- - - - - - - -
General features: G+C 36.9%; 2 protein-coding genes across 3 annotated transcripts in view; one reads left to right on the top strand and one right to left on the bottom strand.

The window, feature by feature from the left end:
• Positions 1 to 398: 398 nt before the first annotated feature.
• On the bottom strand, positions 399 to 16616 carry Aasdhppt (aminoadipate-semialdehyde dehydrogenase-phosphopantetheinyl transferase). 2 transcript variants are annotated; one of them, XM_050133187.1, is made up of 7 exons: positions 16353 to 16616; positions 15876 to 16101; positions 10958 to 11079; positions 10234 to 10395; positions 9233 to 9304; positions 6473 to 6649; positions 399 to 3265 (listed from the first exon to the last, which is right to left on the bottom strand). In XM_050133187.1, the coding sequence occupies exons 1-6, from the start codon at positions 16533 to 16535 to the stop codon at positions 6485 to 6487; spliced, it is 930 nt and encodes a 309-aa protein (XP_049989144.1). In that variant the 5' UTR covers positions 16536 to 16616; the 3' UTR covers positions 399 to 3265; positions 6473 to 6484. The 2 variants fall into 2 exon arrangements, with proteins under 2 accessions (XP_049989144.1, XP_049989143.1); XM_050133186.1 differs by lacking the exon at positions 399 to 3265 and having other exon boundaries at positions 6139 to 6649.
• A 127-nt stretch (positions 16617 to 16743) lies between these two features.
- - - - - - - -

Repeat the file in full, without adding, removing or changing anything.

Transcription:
General features: G+C 36.9%; 2 protein-coding genes across 3 annotated transcripts in view; one reads left to right on the top strand and one right to left on the bottom strand.

The window, feature by feature from the left end:
• Positions 1 to 398: 398 nt before the first annotated feature.
• On the bottom strand, positions 399 to 16616 carry Aasdhppt (aminoadipate-semialdehyde dehydrogenase-phosphopantetheinyl transferase). 2 transcript variants are annotated; one of them, XM_050133187.1, is made up of 7 exons: positions 16353 to 16616; positions 15876 to 16101; positions 10958 to 11079; positions 10234 to 10395; positions 9233 to 9304; positions 6473 to 6649; positions 399 to 3265 (listed from the first exon to the last, which is right to left on the bottom strand). In XM_050133187.1, the coding sequence occupies exons 1-6, from the start codon at positions 16533 to 16535 to the stop codon at positions 6485 to 6487; spliced, it is 930 nt and encodes a 309-aa protein (XP_049989144.1). In that variant the 5' UTR covers positions 16536 to 16616; the 3' UTR covers positions 399 to 3265; positions 6473 to 6484. The 2 variants fall into 2 exon arrangements, with proteins under 2 accessions (XP_049989144.1, XP_049989143.1); XM_050133186.1 differs by lacking the exon at positions 399 to 3265 and having other exon boundaries at positions 6139 to 6649.
• A 127-nt stretch (positions 16617 to 16743) lies between these two features.